The most common types of dementia include Alzheimer’s disease and vascular dementia, although the scope of symptoms and impact on life can vary considerably between individuals.
Dementia is not a disease in itself. It's an overarching term referring to a group of symptoms that result from damage to the brain from disease or damage, such as Alzheimer’s or strokes respectively. The symptoms depend on the area affected but can generally span regions involved in learning, memory, decision making, and language. While symptoms have the potential to significantly impact everyday life, carers can greatly improve quality of life.
The this is the most common type and cause of dementia. As the disease takes hold, ‘tangles’ and ‘plaques’ form from protein and cause damage to brain cells and tissues. This results in a gradual reduction in certain brain chemicals that relay signals around the brain, causing deficits to various functions.
The earliest symptoms are often impairment in short-term memory, with a difficulty in remembering and recalling recent events, or in learning and acquiring new information. This occurs as a result of damage to the hippocampus, and you may find that you have trouble remembering someone’s name or the right words in a conversation, losing items, or perhaps getting lost in a place that’s familiar. From memory often comes issues with communication, problem-solving, concentration, language, orientation, planning, visuospatial skills, and you may also notice mood changes.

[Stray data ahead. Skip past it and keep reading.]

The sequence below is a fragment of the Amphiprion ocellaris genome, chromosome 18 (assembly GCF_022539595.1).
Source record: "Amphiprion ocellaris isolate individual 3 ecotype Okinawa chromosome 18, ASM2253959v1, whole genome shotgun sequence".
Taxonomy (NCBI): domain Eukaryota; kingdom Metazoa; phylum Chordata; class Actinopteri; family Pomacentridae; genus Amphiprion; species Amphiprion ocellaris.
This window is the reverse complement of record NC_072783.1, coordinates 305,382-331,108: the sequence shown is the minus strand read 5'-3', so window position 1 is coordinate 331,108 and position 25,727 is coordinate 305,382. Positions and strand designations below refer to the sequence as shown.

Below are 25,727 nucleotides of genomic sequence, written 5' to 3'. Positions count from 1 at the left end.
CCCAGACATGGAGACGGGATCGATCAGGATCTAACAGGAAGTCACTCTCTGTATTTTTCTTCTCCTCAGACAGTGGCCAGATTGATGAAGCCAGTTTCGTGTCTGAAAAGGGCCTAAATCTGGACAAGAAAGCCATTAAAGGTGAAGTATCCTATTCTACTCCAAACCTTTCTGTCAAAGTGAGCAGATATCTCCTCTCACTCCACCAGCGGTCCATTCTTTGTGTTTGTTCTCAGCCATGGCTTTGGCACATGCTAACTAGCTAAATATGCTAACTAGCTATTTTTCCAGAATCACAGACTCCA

Alzheimer’s is progressive and thus symptoms become more pronounced over time. Later stages of the disease can result in behaviour that seems out of character, sleep that’s disturbed, difficulties with walking or eating, and generally less awareness of what’s happening around you. While there is no cure, treatment is available to alleviate some symptoms by addressing certain aspects of the disease, such as by increasing the chemicals that have been reduced.
This the second most common type of dementia, with approximately 150,000 individuals affected in the UK. Vascular dementia results from diseased blood vessels which limit the blood supply to the brain, thereby reducing the oxygen and nourishment brain cells receive. The result of brain cells that are then damaged or die is impairment to the associated functions.
In its early stages, symptoms commonly include difficulties with decision-making, concentration and planning, slower thought processing, impairment to visuospatial skills, and difficulties with memory and fluent speech. It’s also common to experience mood disruption, such as anxiety, depression or irritability. Over time, symptoms of vascular dementia become more severe and there will typically be problems with day to day activities, such as eating and walking, potential delusions and hallucinations, and behaviours that seem unusual or aggressive are more likely. More specific symptoms depend on the region of the brain that’s damaged, such as lack of bladder control and clumsiness being common with subcortical vascular dementia.
Living with dementia can be distressing and worrisome, but carers can provide a safe, supportive environment for you to live your best life. Guardian Carers ensures carers are best matched so that you have someone to attend to your physical needs while also being a companion.